Once more, Ukraine’s dreams of freedom are crushed by Moscow
I have fond memories of covering Ukraine’s Orange Revolution in 2004, despite having to stand in sub-zero temperatures for hours on end. For those of us in Kiev’s Independence Square, there was a palpable sense that history was being made.
The star of the show back then was Viktor Yushchenko, the populist pro-Western Ukrainian politician known as the Bill Clinton of the former Soviet bloc, on account of his charisma and dashing good looks. Until, that is, he suffered terrible facial injuries after being poisoned – probably on the Kremlin’s orders – with a substance that caused him horrific disfiguration.
The poison, which very nearly killed him, was later identified as “Agent Orange”, the dioxin used by the Americans in Vietnam – perhaps a macabre joke on the part of the FSB hoods who planted it. Thanks to the swift intervention of a team of Austrian specialists, Mr Yushchenko survived, and in December 2004 I was present in the Maidan (as Independence Square is known locally) when he made a defiant speech, his face pockmarked from the dioxin, before a 400,000-strong crowd.
Mr Yushchenko’s message was simple. After years of corrupt, Stalinist government, he was determined to lead Ukraine towards a democratic, Western-style future based on the rule of law and freedom of expression.
Noble sentiments – and for a while, many in the West, especially within the Bush administration, believed that this former Soviet republic really could be fully integrated into the European fold. Kiev was actively encouraged to apply for membership of institutions such as Nato and the EU.
But even in those heady days, after Mr Yushchenko had become president, the dark rumblings emanating from Moscow suggested the Kremlin was in no mood to tolerate Western interference in its own back yard. As Mr Yushchencko explained when I interviewed him shortly after that memorable rally, he was under no illusions about the lengths to which supporters of Viktor Yanukovych, the main pro-Moscow opposition leader, would go to prevent him from implementing his agenda. “These people will stop at nothing to stay in power,” he said. “They are prepared to cause bloodshed, they are prepared to start a civil war. They care nothing for Ukraine; all they care about is themselves.”
And so, less than a decade later, it has proved. Mr Yanukovych is now president – and you only have to look at the bloody demonstrations taking place in the Maidan to see just how determined Mr Yanukovich and his Russian backers are to keep Ukraine from becoming a Western trophy.
The root of the latest violence stems from Mr Yanukovych’s decision last November to renege on a deal agreed to forge closer ties with the EU, after years of painstaking negotiations, which many pro-Western Ukrainians regarded (correctly) as a prelude to full or at least associate membership. Mr Yanukovych’s U-turn was warmly received by his Kremlin backers, who promptly rewarded his pronouncement by agreeing to buy nearly £10 billion of Ukrainian government bonds and slashing the price of natural gas.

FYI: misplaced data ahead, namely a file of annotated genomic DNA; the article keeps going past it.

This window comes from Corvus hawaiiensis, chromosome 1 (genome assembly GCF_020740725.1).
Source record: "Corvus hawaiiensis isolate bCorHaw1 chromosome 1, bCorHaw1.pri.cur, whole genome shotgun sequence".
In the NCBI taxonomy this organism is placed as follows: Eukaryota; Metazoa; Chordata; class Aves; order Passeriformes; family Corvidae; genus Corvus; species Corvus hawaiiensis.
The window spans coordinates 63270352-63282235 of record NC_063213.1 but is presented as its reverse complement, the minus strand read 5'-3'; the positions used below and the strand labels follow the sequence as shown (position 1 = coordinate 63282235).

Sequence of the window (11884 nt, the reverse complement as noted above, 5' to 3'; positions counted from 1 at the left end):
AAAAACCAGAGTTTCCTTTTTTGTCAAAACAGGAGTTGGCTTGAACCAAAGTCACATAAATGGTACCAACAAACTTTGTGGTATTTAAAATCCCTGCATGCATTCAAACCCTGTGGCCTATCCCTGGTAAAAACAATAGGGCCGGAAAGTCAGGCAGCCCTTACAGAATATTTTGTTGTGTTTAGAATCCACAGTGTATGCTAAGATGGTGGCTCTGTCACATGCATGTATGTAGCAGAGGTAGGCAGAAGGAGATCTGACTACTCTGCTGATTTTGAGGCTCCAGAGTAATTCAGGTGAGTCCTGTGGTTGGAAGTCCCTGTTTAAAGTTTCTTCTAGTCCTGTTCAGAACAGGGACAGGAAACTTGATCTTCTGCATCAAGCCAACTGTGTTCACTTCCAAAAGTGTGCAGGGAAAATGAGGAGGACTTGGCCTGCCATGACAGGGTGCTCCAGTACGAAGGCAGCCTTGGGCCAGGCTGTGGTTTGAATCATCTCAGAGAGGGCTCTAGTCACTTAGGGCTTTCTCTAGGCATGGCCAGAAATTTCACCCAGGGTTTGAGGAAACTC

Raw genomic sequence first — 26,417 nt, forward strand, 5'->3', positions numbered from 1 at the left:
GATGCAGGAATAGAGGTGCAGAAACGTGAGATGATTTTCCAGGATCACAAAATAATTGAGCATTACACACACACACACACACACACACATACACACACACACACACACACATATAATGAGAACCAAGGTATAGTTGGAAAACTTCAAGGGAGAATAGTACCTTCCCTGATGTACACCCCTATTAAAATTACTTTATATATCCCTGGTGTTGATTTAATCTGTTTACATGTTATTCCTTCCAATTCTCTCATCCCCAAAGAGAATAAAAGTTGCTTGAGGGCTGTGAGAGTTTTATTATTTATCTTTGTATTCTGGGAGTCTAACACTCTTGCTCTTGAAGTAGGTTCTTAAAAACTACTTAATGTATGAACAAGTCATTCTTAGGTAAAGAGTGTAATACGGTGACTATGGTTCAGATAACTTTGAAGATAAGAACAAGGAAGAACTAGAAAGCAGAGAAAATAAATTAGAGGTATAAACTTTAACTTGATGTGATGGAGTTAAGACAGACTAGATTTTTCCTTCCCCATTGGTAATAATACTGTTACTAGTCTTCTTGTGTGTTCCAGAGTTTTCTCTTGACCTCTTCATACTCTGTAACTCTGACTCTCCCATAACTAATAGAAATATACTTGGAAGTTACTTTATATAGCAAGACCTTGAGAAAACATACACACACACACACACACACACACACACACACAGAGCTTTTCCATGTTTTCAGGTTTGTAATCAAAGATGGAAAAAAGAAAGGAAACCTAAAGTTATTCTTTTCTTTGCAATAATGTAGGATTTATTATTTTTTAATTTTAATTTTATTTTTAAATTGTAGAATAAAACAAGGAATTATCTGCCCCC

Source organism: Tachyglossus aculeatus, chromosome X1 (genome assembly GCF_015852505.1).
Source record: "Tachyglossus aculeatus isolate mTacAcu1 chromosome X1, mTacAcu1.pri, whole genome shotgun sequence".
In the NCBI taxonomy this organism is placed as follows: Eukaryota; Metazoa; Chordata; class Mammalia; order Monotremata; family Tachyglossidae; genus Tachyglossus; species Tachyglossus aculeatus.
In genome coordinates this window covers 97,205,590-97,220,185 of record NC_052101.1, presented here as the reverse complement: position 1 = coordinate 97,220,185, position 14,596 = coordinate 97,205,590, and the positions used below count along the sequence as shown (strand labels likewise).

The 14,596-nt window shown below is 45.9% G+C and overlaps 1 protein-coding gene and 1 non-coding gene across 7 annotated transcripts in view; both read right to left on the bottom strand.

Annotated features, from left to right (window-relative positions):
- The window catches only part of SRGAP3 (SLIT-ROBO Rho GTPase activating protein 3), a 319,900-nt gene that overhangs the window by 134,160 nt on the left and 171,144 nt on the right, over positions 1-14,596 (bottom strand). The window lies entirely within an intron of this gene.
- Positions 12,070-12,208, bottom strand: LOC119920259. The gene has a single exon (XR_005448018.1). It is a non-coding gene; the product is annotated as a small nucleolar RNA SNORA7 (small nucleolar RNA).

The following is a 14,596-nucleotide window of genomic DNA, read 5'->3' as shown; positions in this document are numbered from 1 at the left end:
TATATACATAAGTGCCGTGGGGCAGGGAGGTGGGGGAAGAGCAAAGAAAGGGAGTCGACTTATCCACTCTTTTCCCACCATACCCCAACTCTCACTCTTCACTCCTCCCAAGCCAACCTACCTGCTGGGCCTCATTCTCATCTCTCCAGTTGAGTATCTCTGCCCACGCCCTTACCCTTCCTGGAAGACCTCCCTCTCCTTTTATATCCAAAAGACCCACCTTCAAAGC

During the Communist era, Ukraine was the Soviet Union’s second most powerful republic both economically and politically, and the commercial ties between Moscow and Kiev remain as strong today as they were then. Yet it is not just the concern that a Ukrainian tilt towards the West could damage Russia’s economic prospects that is driving the Kremlin’s ruthless campaign to prevent the country falling into the EU’s clutches. The resurgent nationalism that has characterised Vladimir Putin’s domination of Russian politics has meant that, unlike in the early years following the collapse of the Soviet Union, the Kremlin is no longer prepared to tolerate any defections from countries it regards as falling within its sphere of influence.
In the summer of 2008, Russia’s invasion of South Ossetia and Abkhazia effectively put paid to any hopes Mikheil Saakashvili, Georgia’s president, entertained of forging closer ties with Brussels. Similar bully-boy tactics have been employed in Ukraine, where Moscow is suspected of rigging the corruption trial of the former prime minister, Yulia Tymoshenko, another leading light of the pro-Western movement who is now languishing in a prison cell serving a seven-year term.
Yet while Moscow can congratulate itself on stemming the flow of its former satellites to the West, the reversal in the fortunes for all those Ukrainians and Georgians who sought a better and freer life for themselves should be deeply shaming for Western policy-makers who tried to lure them into the European fold in the first place. In the face of the brute force that Moscow is prepared to use to protect its interests, institutions such as the EU have been reduced to making futile gestures, as when Baroness Ashton, its foreign policy chief, joined demonstrators in the Maidan before Christmas, or Brussels more recently threatened to impose sanction on the Yanukovych regime.
As with Syria, where Western attempts to halt the bloodshed have been stymied by Russian intransigence, the only likely winner from the political turbulence that is now afflicting Ukraine will be Mr Putin. And while this may assuage the Russian president’s obsession with protecting his nation’s interests, it is hardly much consolation for the millions of Ukrainians who yearn for Western-style freedom, liberated from Russia’s authoritarian yoke.